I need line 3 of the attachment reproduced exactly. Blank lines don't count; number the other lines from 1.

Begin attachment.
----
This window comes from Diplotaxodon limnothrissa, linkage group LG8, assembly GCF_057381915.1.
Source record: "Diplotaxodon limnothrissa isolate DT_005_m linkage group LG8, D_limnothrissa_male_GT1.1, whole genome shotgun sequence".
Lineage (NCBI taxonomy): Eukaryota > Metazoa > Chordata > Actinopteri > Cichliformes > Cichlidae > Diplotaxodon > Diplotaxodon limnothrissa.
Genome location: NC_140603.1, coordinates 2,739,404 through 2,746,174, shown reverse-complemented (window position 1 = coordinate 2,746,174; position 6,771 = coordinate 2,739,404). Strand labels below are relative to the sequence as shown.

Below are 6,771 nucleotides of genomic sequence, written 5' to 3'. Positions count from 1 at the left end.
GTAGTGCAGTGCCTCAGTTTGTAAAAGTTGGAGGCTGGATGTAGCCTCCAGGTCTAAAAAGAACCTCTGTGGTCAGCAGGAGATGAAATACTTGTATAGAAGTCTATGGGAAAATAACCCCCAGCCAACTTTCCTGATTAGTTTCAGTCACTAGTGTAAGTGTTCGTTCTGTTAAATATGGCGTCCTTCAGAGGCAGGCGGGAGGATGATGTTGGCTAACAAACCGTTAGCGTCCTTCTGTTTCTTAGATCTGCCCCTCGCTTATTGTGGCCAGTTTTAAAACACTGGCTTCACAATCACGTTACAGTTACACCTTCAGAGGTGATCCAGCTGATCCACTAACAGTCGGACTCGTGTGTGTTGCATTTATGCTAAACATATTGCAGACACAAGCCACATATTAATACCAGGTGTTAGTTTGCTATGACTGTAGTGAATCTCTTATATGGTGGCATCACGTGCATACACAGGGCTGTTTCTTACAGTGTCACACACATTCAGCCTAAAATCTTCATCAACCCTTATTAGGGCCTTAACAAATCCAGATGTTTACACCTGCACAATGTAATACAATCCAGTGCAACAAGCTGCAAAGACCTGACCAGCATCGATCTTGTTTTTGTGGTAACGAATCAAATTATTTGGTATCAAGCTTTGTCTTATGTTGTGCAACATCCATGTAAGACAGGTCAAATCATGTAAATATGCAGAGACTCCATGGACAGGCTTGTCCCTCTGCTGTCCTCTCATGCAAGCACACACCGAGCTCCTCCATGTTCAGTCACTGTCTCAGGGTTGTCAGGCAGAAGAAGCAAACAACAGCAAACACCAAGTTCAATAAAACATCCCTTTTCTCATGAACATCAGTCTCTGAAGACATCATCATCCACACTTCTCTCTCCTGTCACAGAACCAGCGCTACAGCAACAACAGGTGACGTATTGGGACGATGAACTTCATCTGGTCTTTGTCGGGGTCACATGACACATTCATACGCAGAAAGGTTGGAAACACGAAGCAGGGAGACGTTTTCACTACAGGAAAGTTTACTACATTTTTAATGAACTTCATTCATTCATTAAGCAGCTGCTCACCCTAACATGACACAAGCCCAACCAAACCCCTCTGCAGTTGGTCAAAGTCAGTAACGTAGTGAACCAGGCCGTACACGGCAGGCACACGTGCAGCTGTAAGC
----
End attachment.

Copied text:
Lineage (NCBI taxonomy): Eukaryota > Metazoa > Chordata > Actinopteri > Cichliformes > Cichlidae > Diplotaxodon > Diplotaxodon limnothrissa.